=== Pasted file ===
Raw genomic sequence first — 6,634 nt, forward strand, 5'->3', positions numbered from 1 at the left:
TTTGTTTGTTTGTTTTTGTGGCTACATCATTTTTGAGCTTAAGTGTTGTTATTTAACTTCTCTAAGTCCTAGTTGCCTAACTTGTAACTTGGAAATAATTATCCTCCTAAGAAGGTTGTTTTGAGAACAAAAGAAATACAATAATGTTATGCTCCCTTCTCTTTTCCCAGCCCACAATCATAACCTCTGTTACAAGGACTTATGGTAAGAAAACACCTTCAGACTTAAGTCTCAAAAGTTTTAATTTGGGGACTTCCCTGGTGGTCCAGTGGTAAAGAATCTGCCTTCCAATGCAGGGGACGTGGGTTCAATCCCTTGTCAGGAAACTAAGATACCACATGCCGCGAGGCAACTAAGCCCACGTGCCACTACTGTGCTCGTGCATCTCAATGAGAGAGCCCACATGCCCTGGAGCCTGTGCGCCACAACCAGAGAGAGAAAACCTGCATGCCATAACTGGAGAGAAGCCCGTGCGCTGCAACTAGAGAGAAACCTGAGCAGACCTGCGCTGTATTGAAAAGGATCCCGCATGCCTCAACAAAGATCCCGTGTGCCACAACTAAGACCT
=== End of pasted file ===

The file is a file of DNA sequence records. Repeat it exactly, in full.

Raw genomic sequence first — 6,634 nt, forward strand, 5'->3', positions numbered from 1 at the left:
TTTGTTTGTTTGTTTTTGTGGCTACATCATTTTTGAGCTTAAGTGTTGTTATTTAACTTCTCTAAGTCCTAGTTGCCTAACTTGTAACTTGGAAATAATTATCCTCCTAAGAAGGTTGTTTTGAGAACAAAAGAAATACAATAATGTTATGCTCCCTTCTCTTTTCCCAGCCCACAATCATAACCTCTGTTACAAGGACTTATGGTAAGAAAACACCTTCAGACTTAAGTCTCAAAAGTTTTAATTTGGGGACTTCCCTGGTGGTCCAGTGGTAAAGAATCTGCCTTCCAATGCAGGGGACGTGGGTTCAATCCCTTGTCAGGAAACTAAGATACCACATGCCGCGAGGCAACTAAGCCCACGTGCCACTACTGTGCTCGTGCATCTCAATGAGAGAGCCCACATGCCCTGGAGCCTGTGCGCCACAACCAGAGAGAGAAAACCTGCATGCCATAACTGGAGAGAAGCCCGTGCGCTGCAACTAGAGAGAAACCTGAGCAGACCTGCGCTGTATTGAAAAGGATCCCGCATGCCTCAACAAAGATCCCGTGTGCCACAACTAAGACCT